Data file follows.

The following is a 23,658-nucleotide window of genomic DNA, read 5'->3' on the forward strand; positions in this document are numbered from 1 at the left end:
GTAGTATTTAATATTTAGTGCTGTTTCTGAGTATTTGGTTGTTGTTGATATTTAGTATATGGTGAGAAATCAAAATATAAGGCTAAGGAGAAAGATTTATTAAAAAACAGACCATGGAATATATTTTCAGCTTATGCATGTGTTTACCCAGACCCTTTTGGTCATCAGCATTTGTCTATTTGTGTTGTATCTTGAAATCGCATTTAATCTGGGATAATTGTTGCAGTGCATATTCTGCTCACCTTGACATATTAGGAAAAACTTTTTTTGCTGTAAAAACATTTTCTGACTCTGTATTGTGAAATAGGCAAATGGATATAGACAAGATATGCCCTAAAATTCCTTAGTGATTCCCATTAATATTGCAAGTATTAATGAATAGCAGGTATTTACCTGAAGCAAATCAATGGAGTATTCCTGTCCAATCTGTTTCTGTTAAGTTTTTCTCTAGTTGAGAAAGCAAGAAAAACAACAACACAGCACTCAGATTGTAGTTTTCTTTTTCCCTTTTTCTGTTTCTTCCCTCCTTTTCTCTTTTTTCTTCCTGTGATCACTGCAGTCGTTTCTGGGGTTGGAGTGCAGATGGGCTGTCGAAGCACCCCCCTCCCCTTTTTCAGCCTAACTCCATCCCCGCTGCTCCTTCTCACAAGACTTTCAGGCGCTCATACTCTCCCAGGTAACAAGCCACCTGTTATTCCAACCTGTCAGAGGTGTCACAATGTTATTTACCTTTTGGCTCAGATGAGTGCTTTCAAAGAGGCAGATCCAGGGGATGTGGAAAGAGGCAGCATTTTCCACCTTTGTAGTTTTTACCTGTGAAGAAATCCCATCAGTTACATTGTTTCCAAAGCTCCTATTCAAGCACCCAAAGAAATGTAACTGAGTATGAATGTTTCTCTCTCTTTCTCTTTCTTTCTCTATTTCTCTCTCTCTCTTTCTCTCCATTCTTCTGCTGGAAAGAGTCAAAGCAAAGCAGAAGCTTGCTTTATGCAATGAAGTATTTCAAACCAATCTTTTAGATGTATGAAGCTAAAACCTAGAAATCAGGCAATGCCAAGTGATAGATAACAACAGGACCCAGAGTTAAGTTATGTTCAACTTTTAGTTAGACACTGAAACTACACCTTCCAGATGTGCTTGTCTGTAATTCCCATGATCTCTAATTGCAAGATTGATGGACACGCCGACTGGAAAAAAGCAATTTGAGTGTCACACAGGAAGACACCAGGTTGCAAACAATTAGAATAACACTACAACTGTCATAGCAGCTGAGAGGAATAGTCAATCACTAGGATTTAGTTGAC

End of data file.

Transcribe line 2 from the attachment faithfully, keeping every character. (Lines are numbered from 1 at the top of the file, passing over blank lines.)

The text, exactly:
GTAGTATTTAATATTTAGTGCTGTTTCTGAGTATTTGGTTGTTGTTGATATTTAGTATATGGTGAGAAATCAAAATATAAGGCTAAGGAGAAAGATTTATTAAAAAACAGACCATGGAATATATTTTCAGCTTATGCATGTGTTTACCCAGACCCTTTTGGTCATCAGCATTTGTCTATTTGTGTTGTATCTTGAAATCGCATTTAATCTGGGATAATTGTTGCAGTGCATATTCTGCTCACCTTGACATATTAGGAAAAACTTTTTTTGCTGTAAAAACATTTTCTGACTCTGTATTGTGAAATAGGCAAATGGATATAGACAAGATATGCCCTAAAATTCCTTAGTGATTCCCATTAATATTGCAAGTATTAATGAATAGCAGGTATTTACCTGAAGCAAATCAATGGAGTATTCCTGTCCAATCTGTTTCTGTTAAGTTTTTCTCTAGTTGAGAAAGCAAGAAAAACAACAACACAGCACTCAGATTGTAGTTTTCTTTTTCCCTTTTTCTGTTTCTTCCCTCCTTTTCTCTTTTTTCTTCCTGTGATCACTGCAGTCGTTTCTGGGGTTGGAGTGCAGATGGGCTGTCGAAGCACCCCCCTCCCCTTTTTCAGCCTAACTCCATCCCCGCTGCTCCTTCTCACAAGACTTTCAGGCGCTCATACTCTCCCAGGTAACAAGCCACCTGTTATTCCAACCTGTCAGAGGTGTCACAATGTTATTTACCTTTTGGCTCAGATGAGTGCTTTCAAAGAGGCAGATCCAGGGGATGTGGAAAGAGGCAGCATTTTCCACCTTTGTAGTTTTTACCTGTGAAGAAATCCCATCAGTTACATTGTTTCCAAAGCTCCTATTCAAGCACCCAAAGAAATGTAACTGAGTATGAATGTTTCTCTCTCTTTCTCTTTCTTTCTCTATTTCTCTCTCTCTCTTTCTCTCCATTCTTCTGCTGGAAAGAGTCAAAGCAAAGCAGAAGCTTGCTTTATGCAATGAAGTATTTCAAACCAATCTTTTAGATGTATGAAGCTAAAACCTAGAAATCAGGCAATGCCAAGTGATAGATAACAACAGGACCCAGAGTTAAGTTATGTTCAACTTTTAGTTAGACACTGAAACTACACCTTCCAGATGTGCTTGTCTGTAATTCCCATGATCTCTAATTGCAAGATTGATGGACACGCCGACTGGAAAAAAGCAATTTGAGTGTCACACAGGAAGACACCAGGTTGCAAACAATTAGAATAACACTACAACTGTCATAGCAGCTGAGAGGAATAGTCAATCACTAGGATTTAGTTGAC